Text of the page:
Review published on March 1, 2018.
For all readers, books hold a special place in their hearts; they are a blessing, an escape, a lifeline. But for Laura Freeman, books have played their part, quite literally, in saving her life, through a magic most readers have probably, and quite understandably, failed to notice, and in a way one could hardly begin to imagine: food.
Freeman, who first began to suffer with anorexia nervosa at the age of thirteen, and received a diagnosis at the age of fifteen, has been battling the illness for over a decade. At its lowest ebb in her teens, it took her to the brink both physically and mentally, and where medicine and food could not bring her salvation, hope or peace, aside from the love of her family, there was only one thing that spoke to her, that gently pulled her back: books.
But the answer is not a recipe book nor a food guru telling her what she should and shouldn’t eat. No, Laura’s quest to reconnect with food through reading begins with Dickens, that most miserly of foodies surely, the man who coined the phrase that epitomises the hungry orphan: ‘please, sir, I want some more.’ Yet, for Freeman, it was through working her way through the sixteen published novels by Dickens, in which food peppers the pages in all of its varied Victorian guises, that she begins ‘to want to want food’ again. And Dickens with his ‘mock-turtle soup marbled with fat’ and ‘haystack of buttered toast’ is just the beginning in Freeman’s slow but positive recovery at the hands of authors. From Siegfried Sassoon to Mary Frances Kennedy Fisher, Virginia Woolf to Frances Hodgson Burnett, Freeman reads about dishes modest and lavish, small and large, homely and exotic, and starts to battle her illness.
It is a rare and singular memoir, that gives an eye-opening insight into this most crippling of eating disorders, but also a testament to the power of literature, in the most unexpected and inspiring of ways. Indeed, it made me realise completely anew the value of books. I have always believed in their importance and their ability to give comfort and hope, but here there is a real, tangible sense of their ability to help those even in the darkest of moments, to offer salvation and inspire well-being. Thank goodness for authors and the various spells they can weave with their words.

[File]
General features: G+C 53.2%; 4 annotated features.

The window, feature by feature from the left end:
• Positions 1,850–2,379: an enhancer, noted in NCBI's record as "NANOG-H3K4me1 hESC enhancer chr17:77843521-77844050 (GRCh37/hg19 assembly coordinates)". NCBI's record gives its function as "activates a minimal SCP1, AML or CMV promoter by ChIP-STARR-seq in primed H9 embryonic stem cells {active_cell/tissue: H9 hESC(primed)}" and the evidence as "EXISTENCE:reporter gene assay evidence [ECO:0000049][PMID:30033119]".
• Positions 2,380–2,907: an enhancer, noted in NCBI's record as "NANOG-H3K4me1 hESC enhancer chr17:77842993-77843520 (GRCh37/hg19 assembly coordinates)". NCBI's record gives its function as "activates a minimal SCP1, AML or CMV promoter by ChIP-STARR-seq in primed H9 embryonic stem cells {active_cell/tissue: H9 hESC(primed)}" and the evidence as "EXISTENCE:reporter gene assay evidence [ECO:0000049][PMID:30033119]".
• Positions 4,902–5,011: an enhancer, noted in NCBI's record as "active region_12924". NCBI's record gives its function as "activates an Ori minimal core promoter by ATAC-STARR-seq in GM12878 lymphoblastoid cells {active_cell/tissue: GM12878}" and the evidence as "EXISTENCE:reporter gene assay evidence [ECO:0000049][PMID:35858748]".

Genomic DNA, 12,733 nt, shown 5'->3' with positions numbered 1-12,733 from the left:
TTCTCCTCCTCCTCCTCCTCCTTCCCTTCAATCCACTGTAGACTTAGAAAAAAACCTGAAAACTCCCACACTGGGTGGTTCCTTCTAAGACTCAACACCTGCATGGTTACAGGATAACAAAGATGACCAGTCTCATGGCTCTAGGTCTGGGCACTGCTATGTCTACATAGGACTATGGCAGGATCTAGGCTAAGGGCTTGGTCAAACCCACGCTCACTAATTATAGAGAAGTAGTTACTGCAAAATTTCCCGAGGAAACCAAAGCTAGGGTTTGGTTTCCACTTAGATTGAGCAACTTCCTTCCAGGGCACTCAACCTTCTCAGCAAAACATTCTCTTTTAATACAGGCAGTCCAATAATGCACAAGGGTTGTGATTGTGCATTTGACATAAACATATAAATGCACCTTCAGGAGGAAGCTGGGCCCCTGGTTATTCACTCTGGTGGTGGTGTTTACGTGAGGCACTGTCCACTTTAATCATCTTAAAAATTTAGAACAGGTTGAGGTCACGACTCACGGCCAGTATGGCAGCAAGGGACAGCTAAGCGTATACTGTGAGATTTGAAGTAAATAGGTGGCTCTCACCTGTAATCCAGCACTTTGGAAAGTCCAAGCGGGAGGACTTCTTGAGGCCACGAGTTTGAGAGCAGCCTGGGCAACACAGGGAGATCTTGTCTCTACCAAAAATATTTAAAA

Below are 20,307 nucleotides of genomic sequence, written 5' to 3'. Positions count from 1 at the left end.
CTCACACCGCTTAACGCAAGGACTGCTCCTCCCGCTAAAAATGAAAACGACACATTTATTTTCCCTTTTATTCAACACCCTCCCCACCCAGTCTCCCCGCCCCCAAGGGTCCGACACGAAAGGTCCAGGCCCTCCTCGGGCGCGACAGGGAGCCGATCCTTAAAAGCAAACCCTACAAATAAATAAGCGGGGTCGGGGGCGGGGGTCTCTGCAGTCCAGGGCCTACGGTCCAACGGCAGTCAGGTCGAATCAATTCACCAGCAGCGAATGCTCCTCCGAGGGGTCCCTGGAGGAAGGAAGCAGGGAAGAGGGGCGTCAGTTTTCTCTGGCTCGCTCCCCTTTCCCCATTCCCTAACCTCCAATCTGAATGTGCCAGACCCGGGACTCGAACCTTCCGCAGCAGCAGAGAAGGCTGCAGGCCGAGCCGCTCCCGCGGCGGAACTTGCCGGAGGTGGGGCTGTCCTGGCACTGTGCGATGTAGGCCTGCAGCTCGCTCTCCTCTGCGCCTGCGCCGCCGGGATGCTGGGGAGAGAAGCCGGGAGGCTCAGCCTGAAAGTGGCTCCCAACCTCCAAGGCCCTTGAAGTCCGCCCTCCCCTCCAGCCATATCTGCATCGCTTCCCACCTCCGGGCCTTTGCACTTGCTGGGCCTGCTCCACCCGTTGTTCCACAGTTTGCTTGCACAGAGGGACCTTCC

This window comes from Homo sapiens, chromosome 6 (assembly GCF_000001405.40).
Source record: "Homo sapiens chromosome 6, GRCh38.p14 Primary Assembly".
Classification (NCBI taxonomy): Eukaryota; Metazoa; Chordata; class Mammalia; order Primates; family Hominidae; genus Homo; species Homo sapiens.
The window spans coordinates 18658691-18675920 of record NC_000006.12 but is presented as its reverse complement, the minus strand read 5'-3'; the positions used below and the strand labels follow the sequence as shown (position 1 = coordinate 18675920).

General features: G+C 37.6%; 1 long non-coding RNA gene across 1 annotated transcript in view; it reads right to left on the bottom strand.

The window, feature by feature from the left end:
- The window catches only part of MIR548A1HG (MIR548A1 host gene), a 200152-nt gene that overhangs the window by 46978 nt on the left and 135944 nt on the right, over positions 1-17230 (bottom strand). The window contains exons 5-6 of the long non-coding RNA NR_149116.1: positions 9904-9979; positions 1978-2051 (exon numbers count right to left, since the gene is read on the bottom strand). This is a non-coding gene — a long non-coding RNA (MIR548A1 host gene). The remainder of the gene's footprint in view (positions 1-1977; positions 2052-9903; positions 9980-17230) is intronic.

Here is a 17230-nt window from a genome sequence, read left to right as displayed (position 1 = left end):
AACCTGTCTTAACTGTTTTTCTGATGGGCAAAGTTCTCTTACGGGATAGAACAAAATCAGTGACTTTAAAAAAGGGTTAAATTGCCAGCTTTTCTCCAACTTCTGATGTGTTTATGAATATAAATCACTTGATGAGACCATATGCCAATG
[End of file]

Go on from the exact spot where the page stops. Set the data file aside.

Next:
It gave me too an entirely new perspective on books. I must admit in the many books I have read, I have never paid much attention to the food that characters do or don’t eat, the meals they share, the meals they miss. In fact, that universal Oliver Twist image aside, I can really only recall two other instances of food in books I have read: the wonders of the Wonka chocolate factory and JK Rowling’s wizarding delights of butter beer and chocolate frogs. But books are clearly bursting with food; it is just something I have been ignorant of, but I suspect not any more. I look forward to discovering books with this fresh perspective, and I am sure Freeman will travel with me for a long time as I read.
Freeman’s struggles with food made me acutely aware of my own relationship with food, one that we can often take for granted. Never have I felt so invested in an author’s journey, never have urged one on so fiercely, never cheered every morsel, every meal, every slice of cheese on toast, every Yorkshire pudding. Freeman is open and honest in her struggles; this is an illness that doesn’t let go, that the sufferer must battle every day, and it is an exhausting, lonely fight, but with the help of books and the author’s strength, Freeman has fought on, and she is a true inspiration. Freeman writes frankly about the mental torments of anorexia too, saying that it is an illness that isolates, but it is heartening to know she has found solace in literature and hopefully it will be reassuring too that she will undoubtedly have the support and best wishes of all those who read her moving, enlightening and thought-provoking book. Freeman’s book reminds me just how wonderful books are and I hope she continues to find strength and encouragement in them as I’m sure readers will find strength and encouragement in Freeman’s memoir.
The Reading Cure by Laura Freeman
W&N 9781474604642 hbk Feb 2018
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